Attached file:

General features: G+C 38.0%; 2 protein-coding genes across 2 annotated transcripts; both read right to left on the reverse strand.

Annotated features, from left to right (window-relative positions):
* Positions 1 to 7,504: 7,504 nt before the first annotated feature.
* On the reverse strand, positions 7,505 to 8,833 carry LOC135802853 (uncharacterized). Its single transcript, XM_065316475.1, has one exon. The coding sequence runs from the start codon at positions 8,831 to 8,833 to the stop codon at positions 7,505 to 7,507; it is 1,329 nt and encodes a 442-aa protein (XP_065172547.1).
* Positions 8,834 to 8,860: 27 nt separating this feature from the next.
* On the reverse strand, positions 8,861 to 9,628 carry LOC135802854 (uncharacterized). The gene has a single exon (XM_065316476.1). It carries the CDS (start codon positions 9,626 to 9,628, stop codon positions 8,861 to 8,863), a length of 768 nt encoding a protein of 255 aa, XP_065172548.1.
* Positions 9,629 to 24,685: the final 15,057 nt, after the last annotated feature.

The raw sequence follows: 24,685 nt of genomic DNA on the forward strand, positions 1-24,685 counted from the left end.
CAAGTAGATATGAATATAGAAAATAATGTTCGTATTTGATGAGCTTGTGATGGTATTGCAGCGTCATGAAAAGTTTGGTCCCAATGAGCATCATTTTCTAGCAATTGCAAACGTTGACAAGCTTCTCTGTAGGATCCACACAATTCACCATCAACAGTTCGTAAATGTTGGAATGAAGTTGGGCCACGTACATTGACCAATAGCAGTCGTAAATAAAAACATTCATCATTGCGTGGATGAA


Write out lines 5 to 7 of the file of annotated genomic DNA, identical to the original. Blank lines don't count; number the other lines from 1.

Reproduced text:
* Positions 8,834 to 8,860: 27 nt separating this feature from the next.
* On the reverse strand, positions 8,861 to 9,628 carry LOC135802854 (uncharacterized). The gene has a single exon (XM_065316476.1). It carries the CDS (start codon positions 9,626 to 9,628, stop codon positions 8,861 to 8,863), a length of 768 nt encoding a protein of 255 aa, XP_065172548.1.
* Positions 9,629 to 24,685: the final 15,057 nt, after the last annotated feature.